"The product of these dynamics has not been, as we are often told, a Republican rejection of science itself—of its methodologies, its hunger for knowledge of the world, its desire for mastery over nature, its admiration for the excellence on display in rational inquiry. Rather, it has been the adoption of an outsider’s stance to the current scientific establishment—to its particular institutions, and to the pronouncements of its expert class."
"Outsider's stance", bollocks! All of this followed endless debates "over embryonic stem cell research, abortion, physician-assisted suicide, and cloning—in which liberal partisans claimed the mantle of science for their side." But truth be told, serious science backed up most of the practical positions, such as for stem cell research and abortion. (Cloning has since been determined not all it was originally cracked up to be, and again I emphasize the word "originally" before the actual experiments were conducted in detail.)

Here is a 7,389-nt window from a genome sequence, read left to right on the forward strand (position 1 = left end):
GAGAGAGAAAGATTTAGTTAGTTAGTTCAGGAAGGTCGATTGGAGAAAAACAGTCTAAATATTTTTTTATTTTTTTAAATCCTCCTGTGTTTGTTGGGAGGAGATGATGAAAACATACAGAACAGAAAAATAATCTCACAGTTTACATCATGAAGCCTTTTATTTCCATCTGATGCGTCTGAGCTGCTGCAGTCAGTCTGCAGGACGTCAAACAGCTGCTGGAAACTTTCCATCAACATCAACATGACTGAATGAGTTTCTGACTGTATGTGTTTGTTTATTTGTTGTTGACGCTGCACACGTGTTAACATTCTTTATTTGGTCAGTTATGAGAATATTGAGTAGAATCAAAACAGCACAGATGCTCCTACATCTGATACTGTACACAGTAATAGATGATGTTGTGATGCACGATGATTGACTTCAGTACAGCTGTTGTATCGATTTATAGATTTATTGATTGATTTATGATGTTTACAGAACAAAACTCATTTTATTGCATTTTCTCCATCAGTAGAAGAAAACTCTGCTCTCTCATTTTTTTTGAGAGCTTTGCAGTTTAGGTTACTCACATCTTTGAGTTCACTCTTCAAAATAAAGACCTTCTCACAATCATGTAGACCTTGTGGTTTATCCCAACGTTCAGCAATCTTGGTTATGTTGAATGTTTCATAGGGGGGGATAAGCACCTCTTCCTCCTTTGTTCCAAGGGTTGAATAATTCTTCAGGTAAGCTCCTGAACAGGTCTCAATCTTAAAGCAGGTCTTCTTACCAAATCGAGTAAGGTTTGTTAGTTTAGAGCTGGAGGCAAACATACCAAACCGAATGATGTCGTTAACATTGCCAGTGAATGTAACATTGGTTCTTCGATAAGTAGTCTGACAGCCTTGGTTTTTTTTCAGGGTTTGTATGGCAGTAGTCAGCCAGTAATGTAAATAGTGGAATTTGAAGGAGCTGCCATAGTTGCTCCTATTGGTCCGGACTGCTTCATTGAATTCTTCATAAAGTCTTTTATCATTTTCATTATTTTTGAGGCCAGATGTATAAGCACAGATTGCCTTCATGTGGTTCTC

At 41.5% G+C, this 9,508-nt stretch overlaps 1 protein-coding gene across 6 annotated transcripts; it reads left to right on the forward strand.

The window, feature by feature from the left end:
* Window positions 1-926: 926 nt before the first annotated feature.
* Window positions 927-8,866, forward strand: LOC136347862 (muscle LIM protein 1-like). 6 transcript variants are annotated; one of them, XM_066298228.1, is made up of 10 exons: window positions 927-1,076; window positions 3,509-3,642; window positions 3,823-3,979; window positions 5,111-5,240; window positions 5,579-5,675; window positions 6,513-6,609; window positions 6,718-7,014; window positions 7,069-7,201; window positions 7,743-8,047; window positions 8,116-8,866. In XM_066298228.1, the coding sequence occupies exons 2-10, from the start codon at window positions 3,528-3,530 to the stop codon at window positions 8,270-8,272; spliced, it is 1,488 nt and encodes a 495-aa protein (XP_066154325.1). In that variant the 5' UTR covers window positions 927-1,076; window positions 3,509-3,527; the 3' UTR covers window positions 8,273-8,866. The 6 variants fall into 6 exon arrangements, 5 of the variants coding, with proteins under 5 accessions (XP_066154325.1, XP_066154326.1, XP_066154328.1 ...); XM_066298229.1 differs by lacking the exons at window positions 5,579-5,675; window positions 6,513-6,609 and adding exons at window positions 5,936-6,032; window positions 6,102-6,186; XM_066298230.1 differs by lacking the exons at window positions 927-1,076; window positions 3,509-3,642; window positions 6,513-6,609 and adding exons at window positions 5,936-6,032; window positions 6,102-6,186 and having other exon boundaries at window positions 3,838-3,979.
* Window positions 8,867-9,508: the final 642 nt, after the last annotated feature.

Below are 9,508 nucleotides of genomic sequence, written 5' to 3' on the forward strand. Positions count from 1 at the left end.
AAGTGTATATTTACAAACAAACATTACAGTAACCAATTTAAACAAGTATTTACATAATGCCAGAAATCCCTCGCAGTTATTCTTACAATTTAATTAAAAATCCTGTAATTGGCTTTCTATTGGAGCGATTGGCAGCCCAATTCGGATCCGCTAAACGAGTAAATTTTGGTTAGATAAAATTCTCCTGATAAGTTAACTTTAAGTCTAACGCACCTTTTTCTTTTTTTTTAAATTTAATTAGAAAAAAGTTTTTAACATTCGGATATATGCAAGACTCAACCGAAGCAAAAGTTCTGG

Then, fortunately, Schulman - perhaps realizing he got carried away with what might be construed as too much sympathy for the Trumpie quacks, cranks and zombies - writes:
"the Trump era has given all but free rein to the right’s adoption of the Galilean stance. Perhaps this was inevitable: It is the clearest model available in our culture’s scientific mythology, however tenuous a relationship it may bear to history, of a figure dissenting from mainstream scientific views, one who sees himself as persecuted by a corrupt orthodoxy to which he is the rightful heir. The Galileo myth is also continuous with a long history of scientific gadflies who see themselves carrying forward the legacy of the Enlightenment model of skeptical inquiry: the radical individual freed from the oppression of institutions, in something of a funhouse-mirror image of the real work of science. The problem we’re now seeing, however, is that the Galileo model now often eventuates not only in counterinstitutional inquiry, but also in bad science. Though the Galileo posture is a response to a genuine alienation—and some real persecution—it is also an all too convenient pose."